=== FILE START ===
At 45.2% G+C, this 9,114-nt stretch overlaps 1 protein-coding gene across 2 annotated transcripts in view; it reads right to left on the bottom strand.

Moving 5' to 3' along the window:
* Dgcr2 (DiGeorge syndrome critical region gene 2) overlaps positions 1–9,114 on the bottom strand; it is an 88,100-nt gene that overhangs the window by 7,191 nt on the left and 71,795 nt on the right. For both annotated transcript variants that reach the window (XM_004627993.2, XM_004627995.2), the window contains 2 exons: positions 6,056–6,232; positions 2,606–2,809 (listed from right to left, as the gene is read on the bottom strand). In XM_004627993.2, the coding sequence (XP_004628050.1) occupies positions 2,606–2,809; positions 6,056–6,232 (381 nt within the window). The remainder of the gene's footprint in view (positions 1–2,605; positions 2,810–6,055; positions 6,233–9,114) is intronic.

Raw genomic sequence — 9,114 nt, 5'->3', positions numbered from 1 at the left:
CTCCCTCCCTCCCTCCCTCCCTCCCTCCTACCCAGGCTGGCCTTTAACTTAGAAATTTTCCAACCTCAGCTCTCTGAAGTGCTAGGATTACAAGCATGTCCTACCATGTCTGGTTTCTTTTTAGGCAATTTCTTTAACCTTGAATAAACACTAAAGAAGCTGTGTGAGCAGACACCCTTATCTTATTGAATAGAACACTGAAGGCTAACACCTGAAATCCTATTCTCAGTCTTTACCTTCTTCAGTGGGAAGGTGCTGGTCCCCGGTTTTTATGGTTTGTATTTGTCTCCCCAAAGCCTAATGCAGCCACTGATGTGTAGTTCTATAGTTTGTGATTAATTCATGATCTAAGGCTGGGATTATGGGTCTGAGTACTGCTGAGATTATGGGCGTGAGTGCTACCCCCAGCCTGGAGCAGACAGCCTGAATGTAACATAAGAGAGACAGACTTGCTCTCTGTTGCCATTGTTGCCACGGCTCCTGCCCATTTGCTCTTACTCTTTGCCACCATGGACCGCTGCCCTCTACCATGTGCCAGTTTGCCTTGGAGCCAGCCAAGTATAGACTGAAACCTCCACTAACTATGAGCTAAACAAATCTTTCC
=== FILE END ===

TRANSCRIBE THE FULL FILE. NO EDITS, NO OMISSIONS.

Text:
At 45.2% G+C, this 9,114-nt stretch overlaps 1 protein-coding gene across 2 annotated transcripts in view; it reads right to left on the bottom strand.

Moving 5' to 3' along the window:
* Dgcr2 (DiGeorge syndrome critical region gene 2) overlaps positions 1–9,114 on the bottom strand; it is an 88,100-nt gene that overhangs the window by 7,191 nt on the left and 71,795 nt on the right. For both annotated transcript variants that reach the window (XM_004627993.2, XM_004627995.2), the window contains 2 exons: positions 6,056–6,232; positions 2,606–2,809 (listed from right to left, as the gene is read on the bottom strand). In XM_004627993.2, the coding sequence (XP_004628050.1) occupies positions 2,606–2,809; positions 6,056–6,232 (381 nt within the window). The remainder of the gene's footprint in view (positions 1–2,605; positions 2,810–6,055; positions 6,233–9,114) is intronic.

Raw genomic sequence — 9,114 nt, 5'->3', positions numbered from 1 at the left:
CTCCCTCCCTCCCTCCCTCCCTCCCTCCTACCCAGGCTGGCCTTTAACTTAGAAATTTTCCAACCTCAGCTCTCTGAAGTGCTAGGATTACAAGCATGTCCTACCATGTCTGGTTTCTTTTTAGGCAATTTCTTTAACCTTGAATAAACACTAAAGAAGCTGTGTGAGCAGACACCCTTATCTTATTGAATAGAACACTGAAGGCTAACACCTGAAATCCTATTCTCAGTCTTTACCTTCTTCAGTGGGAAGGTGCTGGTCCCCGGTTTTTATGGTTTGTATTTGTCTCCCCAAAGCCTAATGCAGCCACTGATGTGTAGTTCTATAGTTTGTGATTAATTCATGATCTAAGGCTGGGATTATGGGTCTGAGTACTGCTGAGATTATGGGCGTGAGTGCTACCCCCAGCCTGGAGCAGACAGCCTGAATGTAACATAAGAGAGACAGACTTGCTCTCTGTTGCCATTGTTGCCACGGCTCCTGCCCATTTGCTCTTACTCTTTGCCACCATGGACCGCTGCCCTCTACCATGTGCCAGTTTGCCTTGGAGCCAGCCAAGTATAGACTGAAACCTCCACTAACTATGAGCTAAACAAATCTTTCC